Thursday, December 20, 2012

Back from the brink of extinction
The tar sands are a geological marvel: an 84,000 square miles deposit – an area the size of Kansas – but the sand is soaked with 5–25 percent heavy petroleum. In total, the Alberta sands are estimated to contain 169 billion barrels of oil, making it one of the largest petroleum deposits in the world. Experts say the oil sands’ operations could produce 465,000 U.S. jobs in construction, refining, petrochemicals and other sectors by 2035, if President Obama finally lets the Keystone XL pipeline go forward.

Where the sand is near the surface, as in the woods bison area, it’s mined with huge shovels and trucks. However, 98 percent of the oil sands lie in a thick bed 200 to 400 feet below the surface. That oil is recovered via drilling and steam injection.

Crews drill a pair of wells a precise five feet apart – one above the other. Each well goes straight down about 150 feet, and then turns to run horizontally for about a mile! Steam is pumped into the upper line. It escapes through perforations in the pipe, then heats and liquefies the oil. The hot liquid oil drips down to the lower pipeline, where more perforations collect the petroleum and pump it to the surface.

The steam recovery units occupy clearings in the muskeg forest, each several miles apart, and covering only about two football fields’ worth of land. These “wounds” also move slowly over the years. As each section of oil sands is steam-cleaned of about 75 percent of its petroleum, the drilling, steam and processing pad is vacated. Then it’s turned back into muskeg and forest.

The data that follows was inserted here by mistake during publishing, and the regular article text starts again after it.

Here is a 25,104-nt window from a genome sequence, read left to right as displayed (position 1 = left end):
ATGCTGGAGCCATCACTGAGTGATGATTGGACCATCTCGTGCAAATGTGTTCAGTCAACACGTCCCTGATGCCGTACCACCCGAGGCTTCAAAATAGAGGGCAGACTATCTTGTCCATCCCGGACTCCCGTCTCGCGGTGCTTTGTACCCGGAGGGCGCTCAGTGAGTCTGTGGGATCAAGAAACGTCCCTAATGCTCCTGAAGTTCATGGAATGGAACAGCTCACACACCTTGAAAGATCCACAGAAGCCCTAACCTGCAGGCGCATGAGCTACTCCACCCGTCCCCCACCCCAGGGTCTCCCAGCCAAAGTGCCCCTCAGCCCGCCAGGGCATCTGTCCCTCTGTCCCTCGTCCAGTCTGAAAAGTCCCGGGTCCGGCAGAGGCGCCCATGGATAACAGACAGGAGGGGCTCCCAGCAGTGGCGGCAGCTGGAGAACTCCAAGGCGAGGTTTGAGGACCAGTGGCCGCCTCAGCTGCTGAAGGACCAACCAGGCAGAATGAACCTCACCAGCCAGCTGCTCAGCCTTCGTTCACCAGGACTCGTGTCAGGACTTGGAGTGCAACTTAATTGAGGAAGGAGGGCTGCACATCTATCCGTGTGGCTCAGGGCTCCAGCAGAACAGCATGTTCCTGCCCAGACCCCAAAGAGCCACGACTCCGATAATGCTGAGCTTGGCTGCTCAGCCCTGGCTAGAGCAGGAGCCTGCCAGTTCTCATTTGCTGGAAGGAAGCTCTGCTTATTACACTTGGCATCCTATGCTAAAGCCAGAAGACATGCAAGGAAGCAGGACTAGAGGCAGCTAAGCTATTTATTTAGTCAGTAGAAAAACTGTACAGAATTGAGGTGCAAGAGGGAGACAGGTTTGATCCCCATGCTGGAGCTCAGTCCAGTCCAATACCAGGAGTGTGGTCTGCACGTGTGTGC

Eco-activists loudly decry the oil sands, but it’s hard to understand why. If 84,000 square miles of wildlife habitat was being permanently converted to fields of corn and switchgrass for biofuels, I’d understand their concern about lost habitat. Taking that much land out of food crops has radically raised the price of corn, and thus of all the world’s meats, dairy products, corn syrup, tortillas. Even bread.

Instead of high-cost biofuels, the tar sands produce enormous quantities of petroleum for transportation, petrochemicals – and for the fertilizers and diesel fuel needed to produce high-yield crops on the world’s prime soils.
Terrible Track Record [Michigan Capitol Confidential]
Government's 'green' venture capitalism experiment a failure.
Green Weenie of the Week: The Green Ninja | Power Line
First there was Captain Planet. Then there was EcoKat from Kansas State University. Remember her? Well now there’s the Green Ninja from San Jose State University. You’ll be pleased to know that this project was supported by . . . taxpayers. Naturally.
Chuck Hagel's Real Problem May Be Climate Change -
One of the first high profile things that Hagel worked on after coming to the U.S. Senate in 1997 was going after the Kyoto climate accord. He was a congressional observer at the meeting and, along with the late coal champion Sen. Robert Byrd, authored the resolution against it.

To be fair, that measure passed 95-0

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